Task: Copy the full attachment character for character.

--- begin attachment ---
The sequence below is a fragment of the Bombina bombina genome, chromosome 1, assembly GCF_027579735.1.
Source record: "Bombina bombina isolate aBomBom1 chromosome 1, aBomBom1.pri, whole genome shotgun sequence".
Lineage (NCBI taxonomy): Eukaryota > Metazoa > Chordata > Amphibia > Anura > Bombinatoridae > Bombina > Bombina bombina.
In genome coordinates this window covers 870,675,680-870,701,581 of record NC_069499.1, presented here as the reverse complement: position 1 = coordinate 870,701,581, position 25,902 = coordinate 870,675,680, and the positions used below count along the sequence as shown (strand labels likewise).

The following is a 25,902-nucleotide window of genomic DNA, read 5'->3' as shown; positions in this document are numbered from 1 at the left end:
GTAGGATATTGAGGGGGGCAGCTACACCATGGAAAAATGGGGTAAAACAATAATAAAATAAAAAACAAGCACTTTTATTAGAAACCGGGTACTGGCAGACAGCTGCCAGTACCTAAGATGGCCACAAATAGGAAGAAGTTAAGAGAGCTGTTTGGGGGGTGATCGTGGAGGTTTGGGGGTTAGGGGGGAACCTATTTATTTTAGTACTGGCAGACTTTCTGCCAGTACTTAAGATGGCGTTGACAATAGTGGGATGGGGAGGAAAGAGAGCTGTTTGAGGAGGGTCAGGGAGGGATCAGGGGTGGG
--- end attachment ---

The sequence below is a fragment of the Bombina bombina genome, chromosome 1, assembly GCF_027579735.1.
Source record: "Bombina bombina isolate aBomBom1 chromosome 1, aBomBom1.pri, whole genome shotgun sequence".
Lineage (NCBI taxonomy): Eukaryota > Metazoa > Chordata > Amphibia > Anura > Bombinatoridae > Bombina > Bombina bombina.
In genome coordinates this window covers 870,675,680-870,701,581 of record NC_069499.1, presented here as the reverse complement: position 1 = coordinate 870,701,581, position 25,902 = coordinate 870,675,680, and the positions used below count along the sequence as shown (strand labels likewise).

The following is a 25,902-nucleotide window of genomic DNA, read 5'->3' as shown; positions in this document are numbered from 1 at the left end:
GTAGGATATTGAGGGGGGCAGCTACACCATGGAAAAATGGGGTAAAACAATAATAAAATAAAAAACAAGCACTTTTATTAGAAACCGGGTACTGGCAGACAGCTGCCAGTACCTAAGATGGCCACAAATAGGAAGAAGTTAAGAGAGCTGTTTGGGGGGTGATCGTGGAGGTTTGGGGGTTAGGGGGGAACCTATTTATTTTAGTACTGGCAGACTTTCTGCCAGTACTTAAGATGGCGTTGACAATAGTGGGATGGGGAGGAAAGAGAGCTGTTTGAGGAGGGTCAGGGAGGGATCAGGGGTGGG